Had Lasher made it to Spirit Lake, he’d almost certainly have died. According to John P. Walsh’s description of the eruption, Spirit Lake “met the full impact of the volcano’s lateral blast. The sheer force of the blast lifted the lake out of its bed and propelled it about 85 stories into the air to splash onto adjacent mountain slopes.”

Had Lasher made it even over the next ridge, he’d almost certainly have died. According to Cooper’s telling of the story, “Luckily for him, and he did not realize until later just how lucky, he was on the opposite side of that ridge in front, because the entire forest was flattened from the ridge down, and he was in the lee side and protected from most of the blast.”

He did, however, realize that he had to get out of there in a hurry. Though the volcano blew out a pyroclastic flow almost due north and Lasher found himself more northeast of the blast, one map shows that temperatures near where Lasher found himself rose to 680 degrees Fahrenheit. According to the same map, most of the 57 people who died that day were positioned to the north or northwest of the volcano, but at least four of them were in Lasher’s vicinity.

Cooper continues:

He pulled over and attempted to turn around seeing as the ash cloud was heading his way and fast. In his hurry he bent the forks on his motorcycle. He jumped out of the car and ran up the hillside to get some pics, thinking he might just die for it, and hoping someone would find the camera at least as it was a phenomomenal sight that filled the sky. The first picture he took was the one with the Pinto cocked in the road and the bent motorcycle still in the back with that HUGE cloud going up in the sky in the background.

(Cooper or Lasher may have conflated this part of the story with the fate of Robert Landsberg, a newspaper photographer who, upon realizing he wouldn’t be able to escape the eruption after photographing it, carefully rewound his film, packed away his camera gear, and laid over the gear to preserve his shots.)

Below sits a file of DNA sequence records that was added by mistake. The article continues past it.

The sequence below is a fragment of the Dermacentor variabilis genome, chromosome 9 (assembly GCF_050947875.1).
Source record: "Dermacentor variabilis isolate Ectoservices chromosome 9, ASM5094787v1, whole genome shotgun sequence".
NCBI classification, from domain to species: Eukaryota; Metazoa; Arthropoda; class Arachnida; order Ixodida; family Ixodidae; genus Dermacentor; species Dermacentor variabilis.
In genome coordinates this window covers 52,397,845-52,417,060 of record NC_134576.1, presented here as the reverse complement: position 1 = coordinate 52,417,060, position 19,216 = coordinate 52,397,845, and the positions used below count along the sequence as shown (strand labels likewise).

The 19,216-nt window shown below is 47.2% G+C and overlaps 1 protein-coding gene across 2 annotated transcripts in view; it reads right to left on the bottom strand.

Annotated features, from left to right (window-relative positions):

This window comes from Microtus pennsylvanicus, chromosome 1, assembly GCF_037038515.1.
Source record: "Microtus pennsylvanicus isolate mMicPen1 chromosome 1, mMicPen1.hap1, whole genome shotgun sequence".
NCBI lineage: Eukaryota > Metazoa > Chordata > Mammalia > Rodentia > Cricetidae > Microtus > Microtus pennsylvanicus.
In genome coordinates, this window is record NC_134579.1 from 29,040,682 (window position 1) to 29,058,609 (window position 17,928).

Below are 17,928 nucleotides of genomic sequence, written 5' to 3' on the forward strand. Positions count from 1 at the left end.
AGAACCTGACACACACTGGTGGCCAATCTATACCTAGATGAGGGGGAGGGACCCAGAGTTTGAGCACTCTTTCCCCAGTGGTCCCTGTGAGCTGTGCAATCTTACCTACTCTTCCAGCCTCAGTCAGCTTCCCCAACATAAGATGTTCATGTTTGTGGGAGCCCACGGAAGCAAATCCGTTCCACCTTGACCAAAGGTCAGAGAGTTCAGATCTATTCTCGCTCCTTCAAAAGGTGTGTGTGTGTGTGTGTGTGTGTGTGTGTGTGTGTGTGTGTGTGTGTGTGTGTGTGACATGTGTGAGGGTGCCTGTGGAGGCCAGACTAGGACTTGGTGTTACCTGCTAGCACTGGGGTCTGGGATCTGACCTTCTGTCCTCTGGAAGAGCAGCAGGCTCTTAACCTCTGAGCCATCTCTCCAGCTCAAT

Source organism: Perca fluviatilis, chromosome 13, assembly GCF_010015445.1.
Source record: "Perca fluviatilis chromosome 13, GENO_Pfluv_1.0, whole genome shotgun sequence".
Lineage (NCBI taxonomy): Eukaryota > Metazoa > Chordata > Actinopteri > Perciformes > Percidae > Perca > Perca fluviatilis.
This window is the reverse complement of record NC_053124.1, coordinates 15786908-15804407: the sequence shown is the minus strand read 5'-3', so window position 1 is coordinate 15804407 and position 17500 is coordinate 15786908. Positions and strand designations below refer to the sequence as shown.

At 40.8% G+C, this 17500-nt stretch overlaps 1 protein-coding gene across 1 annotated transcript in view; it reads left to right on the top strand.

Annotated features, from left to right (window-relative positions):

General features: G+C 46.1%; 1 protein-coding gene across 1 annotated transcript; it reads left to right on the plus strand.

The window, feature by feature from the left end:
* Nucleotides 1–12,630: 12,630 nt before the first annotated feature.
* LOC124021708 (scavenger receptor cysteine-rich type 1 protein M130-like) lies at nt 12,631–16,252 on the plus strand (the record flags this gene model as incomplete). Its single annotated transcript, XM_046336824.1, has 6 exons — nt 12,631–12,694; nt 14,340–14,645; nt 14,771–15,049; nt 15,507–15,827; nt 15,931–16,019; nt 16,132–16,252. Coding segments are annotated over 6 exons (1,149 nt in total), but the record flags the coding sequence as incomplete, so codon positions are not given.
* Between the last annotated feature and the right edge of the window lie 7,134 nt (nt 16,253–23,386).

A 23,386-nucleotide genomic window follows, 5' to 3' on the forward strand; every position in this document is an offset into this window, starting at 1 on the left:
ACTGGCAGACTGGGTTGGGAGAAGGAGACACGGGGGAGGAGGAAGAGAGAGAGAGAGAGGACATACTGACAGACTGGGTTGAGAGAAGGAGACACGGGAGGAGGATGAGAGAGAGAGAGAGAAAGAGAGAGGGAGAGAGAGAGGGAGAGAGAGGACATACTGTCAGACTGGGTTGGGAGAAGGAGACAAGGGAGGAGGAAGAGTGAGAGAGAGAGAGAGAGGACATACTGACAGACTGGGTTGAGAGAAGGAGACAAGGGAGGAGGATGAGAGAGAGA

He made his way back down the mountain after being quickly overtaken by the ash cloud. He was completely blinded, and had to drive on the opposite side of the road steering by staying right on the opposite side of the road heading into oncoming traffic, but encountered nobody going up. The car choked out after a while and he rode his bent motorcycle out of the mountains back to the room he had rented.

That, however, wasn’t the end of Lasher’s story.

The next day as soon as he could, he rode his motorcycle back up into the now really hot zone with his camera to get what pics he could. He was well into the red no go zone, when a helicopter saw him, and came right down and landed in his path. He was surprised to be arrested on the spot and flown out in the chopper and to jail. They left his motorcycle lay on the mountain. They also kept him in jail for a few days without letting him call anyone or even plead his case. When he finally got out, he again went back up there, (Not sure how) and was able to get his motorcycle back and I think later his car as well.

Some of those photos that Lasher ended up taking of the aftermath, according to Cooper and fellow former co-worker Steven Firth, focused on those who didn’t make it out alive and on the automotive wreckage they left behind. Both Cooper and Firth recalled Lasher showing them photos of burned-out vehicles with puddles of melted plastic underneath.

So, yes, the photographer behind that mystery photograph did survive to see it widely disseminated. Whatever became of the Pinto and the Yamaha, however, we don’t know, so if you have a red Pinto hatchback with a lot of volcanic ash in the seams, get in touch with us.